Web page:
HANDS-ON LEARNING FROM DAY ONE

HANDS-ON LEARNING FROM DAY ONE

  • * A legal writing program that starts in the first year and continues through the upper level courses.
  • * A clinical program that entitles every student to the opportunity to represent a live client.
  • * A unique law firm program that allows students to engage in simulated cases and transactions in specific practice areas.

DEDICATED TO SOCIAL JUSTICE

DEDICATED TO SOCIAL JUSTICE

  • * Committed to developing lawyers who serve the public good
  • * Committed to serving the Detroit community
  • * Founded on Jesuit and Mercy principles of service and the success of each individual

Study Internationally

Study Internationally

  • * Dual degree program with the University of Windsor
  • * Extensive international law and comparative law courses
  • * Established relationship with Universite d"Auvergne in Clermont-Ferrand, France

EXPAND YOUR CAREER OPPORTUNITIES

EXPAND YOUR CAREER OPPORTUNITIES

  • * Downtown Detroit Location provides proximity to courts and employers
  • * Strong Alumni Network dedicated to supporting UDM graduates
  • * ability to pursue a concentration in Immigration Law

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Law School Scholarships

Scholarships are funds that are awarded to a student and are generally based on merit, talent or service rather than on financial need. Scholarships may be available both from University and outside sources.

Scholarships must be considered part of a student's total financial aid package as they are resources to be used for the student's educational costs. Students are responsible to notify the Financial Aid Office of any outside scholarships or other resources they receive so that their awards can be adjusted to accommodate the outside funding.

Law School Scholarships

The Law School awards a variety of scholarships to students each year. Some of these are based on academic excellence, others on service in leadership roles in certain student organizations. In addition, there may be competitions for scholarship funds from endowed scholarship programs which have specific qualifications for an award.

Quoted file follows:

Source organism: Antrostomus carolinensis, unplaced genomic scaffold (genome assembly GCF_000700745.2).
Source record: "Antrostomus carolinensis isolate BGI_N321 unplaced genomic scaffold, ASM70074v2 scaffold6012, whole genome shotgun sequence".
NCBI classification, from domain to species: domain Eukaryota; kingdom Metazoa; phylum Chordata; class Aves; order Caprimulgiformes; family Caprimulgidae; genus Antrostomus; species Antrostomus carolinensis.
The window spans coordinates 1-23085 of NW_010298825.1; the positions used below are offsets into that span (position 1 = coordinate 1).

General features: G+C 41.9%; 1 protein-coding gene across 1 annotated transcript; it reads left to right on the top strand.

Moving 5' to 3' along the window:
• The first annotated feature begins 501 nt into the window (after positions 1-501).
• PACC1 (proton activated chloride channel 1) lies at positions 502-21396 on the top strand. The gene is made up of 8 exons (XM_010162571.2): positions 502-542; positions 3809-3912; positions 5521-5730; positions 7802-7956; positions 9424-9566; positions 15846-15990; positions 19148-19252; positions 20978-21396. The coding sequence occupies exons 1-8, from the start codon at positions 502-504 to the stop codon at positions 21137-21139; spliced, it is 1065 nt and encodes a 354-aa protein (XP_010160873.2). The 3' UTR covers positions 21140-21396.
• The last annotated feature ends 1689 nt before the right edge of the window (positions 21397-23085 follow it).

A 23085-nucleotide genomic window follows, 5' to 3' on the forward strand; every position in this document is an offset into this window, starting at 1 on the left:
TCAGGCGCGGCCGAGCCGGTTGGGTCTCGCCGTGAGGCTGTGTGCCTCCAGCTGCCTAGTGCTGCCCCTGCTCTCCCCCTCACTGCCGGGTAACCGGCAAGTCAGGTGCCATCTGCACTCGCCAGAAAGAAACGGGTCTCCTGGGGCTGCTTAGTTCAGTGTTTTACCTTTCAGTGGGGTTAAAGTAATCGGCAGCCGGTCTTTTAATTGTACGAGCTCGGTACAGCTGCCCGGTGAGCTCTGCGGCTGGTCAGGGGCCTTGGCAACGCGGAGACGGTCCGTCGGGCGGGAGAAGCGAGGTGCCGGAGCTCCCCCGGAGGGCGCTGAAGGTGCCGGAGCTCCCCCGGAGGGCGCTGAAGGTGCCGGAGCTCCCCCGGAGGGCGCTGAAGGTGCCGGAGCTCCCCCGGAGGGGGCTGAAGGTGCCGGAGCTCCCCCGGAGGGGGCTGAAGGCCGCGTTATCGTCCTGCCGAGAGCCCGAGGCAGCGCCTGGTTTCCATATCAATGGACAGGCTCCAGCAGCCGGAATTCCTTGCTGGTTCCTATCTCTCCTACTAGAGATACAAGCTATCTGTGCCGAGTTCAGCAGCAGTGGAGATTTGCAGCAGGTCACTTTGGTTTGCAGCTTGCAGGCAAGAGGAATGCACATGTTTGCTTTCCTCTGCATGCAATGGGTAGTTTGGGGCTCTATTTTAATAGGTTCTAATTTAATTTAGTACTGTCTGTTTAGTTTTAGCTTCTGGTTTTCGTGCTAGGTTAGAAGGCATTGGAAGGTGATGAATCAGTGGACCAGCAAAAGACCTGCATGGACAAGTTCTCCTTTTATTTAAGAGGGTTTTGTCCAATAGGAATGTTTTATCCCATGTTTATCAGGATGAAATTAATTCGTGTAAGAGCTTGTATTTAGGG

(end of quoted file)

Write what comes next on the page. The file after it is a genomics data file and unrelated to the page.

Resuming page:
First-year (Law Dean's) scholarships are generally based upon a student's application data, including grade point average from the student's transcripts, LSAT scores and more. These may be for a specific amount or a percentage of tuition up to a cumulative maximum, and may or may not be renewable. Renewable scholarships generally require a student to earn a competitive grade point average for renewal.

Upper-class scholarships are non-renewable and are based either upon academic excellence, leadership or service. A student may earn a Law Dean's academic scholarship for the second year based upon first-year grades, or for the third year based upon second-year grades. Receipt of a second-year academic scholarship is not a guarantee of a third-year scholarship. Each year is considered separately.

Students in the extended programs may not be eligible for consideration for a second-year scholarship until after they have completed their first-year coursework.

Awards based upon leadership or service (Presidential Grant) are made to students serving in leadership roles in certain organizations, such as the Student Bar Association, BLSA, the Moot Court board, In Brief, and others as are designated from time to time. These scholarships current have values ranging from $1000 to full tuition (SBA President). Law Review scholarships are awarded to certain editors of the Law Review. These may range from a three-credit hour scholarship for a Title Editor to full tuition for the Editor-In-Chief.